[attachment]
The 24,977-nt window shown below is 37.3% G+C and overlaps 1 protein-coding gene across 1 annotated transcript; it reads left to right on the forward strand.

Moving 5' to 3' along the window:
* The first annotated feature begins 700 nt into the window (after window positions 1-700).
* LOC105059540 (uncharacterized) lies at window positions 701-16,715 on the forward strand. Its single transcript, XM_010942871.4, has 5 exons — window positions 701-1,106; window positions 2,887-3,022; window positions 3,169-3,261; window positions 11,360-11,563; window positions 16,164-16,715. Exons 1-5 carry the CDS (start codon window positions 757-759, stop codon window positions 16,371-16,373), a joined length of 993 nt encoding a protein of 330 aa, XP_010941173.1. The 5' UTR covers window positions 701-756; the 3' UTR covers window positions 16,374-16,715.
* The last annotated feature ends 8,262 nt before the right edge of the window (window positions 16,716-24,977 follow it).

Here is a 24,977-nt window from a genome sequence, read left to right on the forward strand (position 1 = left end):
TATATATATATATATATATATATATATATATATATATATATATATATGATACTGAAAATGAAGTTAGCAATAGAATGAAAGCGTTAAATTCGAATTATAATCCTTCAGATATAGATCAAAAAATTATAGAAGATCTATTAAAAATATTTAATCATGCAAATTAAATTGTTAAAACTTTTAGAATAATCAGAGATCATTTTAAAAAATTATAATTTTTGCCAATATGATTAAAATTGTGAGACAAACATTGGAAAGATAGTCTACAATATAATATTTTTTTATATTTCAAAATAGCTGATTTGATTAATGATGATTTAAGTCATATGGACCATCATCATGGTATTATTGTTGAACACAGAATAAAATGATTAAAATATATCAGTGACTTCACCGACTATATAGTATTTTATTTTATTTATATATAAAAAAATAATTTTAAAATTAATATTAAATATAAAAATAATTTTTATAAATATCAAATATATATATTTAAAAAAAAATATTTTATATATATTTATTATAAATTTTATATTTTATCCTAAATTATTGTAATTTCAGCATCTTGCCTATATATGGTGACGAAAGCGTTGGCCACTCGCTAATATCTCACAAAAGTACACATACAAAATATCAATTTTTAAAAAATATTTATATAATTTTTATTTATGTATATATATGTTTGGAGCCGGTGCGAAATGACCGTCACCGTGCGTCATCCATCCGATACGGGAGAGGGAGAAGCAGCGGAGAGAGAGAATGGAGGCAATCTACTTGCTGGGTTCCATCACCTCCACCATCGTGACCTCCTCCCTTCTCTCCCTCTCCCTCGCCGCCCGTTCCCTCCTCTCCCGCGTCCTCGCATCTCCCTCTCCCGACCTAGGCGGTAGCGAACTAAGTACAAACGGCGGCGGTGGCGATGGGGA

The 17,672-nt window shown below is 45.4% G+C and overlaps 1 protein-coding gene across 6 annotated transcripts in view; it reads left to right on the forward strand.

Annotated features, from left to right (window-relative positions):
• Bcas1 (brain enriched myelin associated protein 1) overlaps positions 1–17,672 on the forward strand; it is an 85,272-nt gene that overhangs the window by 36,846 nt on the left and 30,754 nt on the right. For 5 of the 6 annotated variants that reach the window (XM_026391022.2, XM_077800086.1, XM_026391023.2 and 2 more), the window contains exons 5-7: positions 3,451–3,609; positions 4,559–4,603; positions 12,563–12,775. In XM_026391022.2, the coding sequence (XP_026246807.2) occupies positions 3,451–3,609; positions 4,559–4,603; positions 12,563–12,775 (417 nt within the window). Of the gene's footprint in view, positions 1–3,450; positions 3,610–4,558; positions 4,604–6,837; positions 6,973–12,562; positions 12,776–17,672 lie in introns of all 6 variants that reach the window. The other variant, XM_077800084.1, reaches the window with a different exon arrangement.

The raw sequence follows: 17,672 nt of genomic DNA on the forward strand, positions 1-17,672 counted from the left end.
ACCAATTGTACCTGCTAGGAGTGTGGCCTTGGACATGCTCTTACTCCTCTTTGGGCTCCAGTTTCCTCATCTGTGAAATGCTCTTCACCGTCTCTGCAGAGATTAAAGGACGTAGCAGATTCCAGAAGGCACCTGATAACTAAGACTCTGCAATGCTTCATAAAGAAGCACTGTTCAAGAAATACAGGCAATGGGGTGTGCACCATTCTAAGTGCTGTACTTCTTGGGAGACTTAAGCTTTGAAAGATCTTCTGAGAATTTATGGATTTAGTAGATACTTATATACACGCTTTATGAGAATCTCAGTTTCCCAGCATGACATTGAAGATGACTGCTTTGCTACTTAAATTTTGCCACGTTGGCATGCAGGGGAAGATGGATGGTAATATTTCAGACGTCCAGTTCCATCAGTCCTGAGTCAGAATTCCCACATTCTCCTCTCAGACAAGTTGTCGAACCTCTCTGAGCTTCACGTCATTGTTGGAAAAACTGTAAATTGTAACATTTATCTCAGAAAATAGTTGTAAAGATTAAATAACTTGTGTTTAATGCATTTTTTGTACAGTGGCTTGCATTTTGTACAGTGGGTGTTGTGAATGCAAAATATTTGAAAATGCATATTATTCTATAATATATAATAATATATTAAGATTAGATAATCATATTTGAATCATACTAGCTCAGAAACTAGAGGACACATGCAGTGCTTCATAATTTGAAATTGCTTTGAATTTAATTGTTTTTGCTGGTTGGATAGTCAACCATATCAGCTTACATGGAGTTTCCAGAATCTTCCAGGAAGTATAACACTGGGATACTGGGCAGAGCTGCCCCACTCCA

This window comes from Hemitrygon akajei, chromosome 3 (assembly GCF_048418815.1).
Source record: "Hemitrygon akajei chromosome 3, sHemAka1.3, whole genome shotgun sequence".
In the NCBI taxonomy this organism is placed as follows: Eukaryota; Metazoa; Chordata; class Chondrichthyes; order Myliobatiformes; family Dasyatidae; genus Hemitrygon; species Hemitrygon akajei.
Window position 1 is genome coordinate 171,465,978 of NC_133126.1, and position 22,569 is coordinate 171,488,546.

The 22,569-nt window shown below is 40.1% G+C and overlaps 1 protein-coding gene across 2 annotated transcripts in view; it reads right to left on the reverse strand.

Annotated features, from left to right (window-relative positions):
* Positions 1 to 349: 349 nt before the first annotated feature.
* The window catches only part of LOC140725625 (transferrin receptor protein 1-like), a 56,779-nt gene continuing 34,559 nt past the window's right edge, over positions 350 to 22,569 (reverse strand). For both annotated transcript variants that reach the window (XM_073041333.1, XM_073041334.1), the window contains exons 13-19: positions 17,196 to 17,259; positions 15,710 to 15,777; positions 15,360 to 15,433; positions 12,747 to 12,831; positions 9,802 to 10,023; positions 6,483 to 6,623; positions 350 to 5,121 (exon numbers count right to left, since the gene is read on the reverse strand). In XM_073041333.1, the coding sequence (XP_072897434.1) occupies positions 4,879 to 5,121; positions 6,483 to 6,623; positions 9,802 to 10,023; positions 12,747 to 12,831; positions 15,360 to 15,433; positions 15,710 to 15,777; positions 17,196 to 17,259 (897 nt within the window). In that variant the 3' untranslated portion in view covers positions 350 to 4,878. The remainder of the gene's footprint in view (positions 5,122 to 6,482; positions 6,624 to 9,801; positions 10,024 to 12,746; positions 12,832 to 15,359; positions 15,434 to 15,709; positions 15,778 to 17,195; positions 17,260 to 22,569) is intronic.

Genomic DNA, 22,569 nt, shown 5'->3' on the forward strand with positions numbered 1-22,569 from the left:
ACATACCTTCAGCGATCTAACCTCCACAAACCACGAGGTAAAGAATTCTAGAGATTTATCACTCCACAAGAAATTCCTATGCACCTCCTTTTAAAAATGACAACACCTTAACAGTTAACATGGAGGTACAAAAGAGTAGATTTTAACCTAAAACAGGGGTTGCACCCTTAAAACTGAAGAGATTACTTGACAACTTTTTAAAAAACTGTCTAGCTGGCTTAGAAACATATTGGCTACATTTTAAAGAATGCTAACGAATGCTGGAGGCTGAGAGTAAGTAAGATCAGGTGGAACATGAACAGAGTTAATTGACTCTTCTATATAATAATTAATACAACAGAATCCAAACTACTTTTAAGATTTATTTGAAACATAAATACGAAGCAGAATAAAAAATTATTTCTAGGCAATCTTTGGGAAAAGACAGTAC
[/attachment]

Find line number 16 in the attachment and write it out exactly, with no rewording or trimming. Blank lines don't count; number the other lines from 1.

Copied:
Window position 1 is genome coordinate 171,465,978 of NC_133126.1, and position 22,569 is coordinate 171,488,546.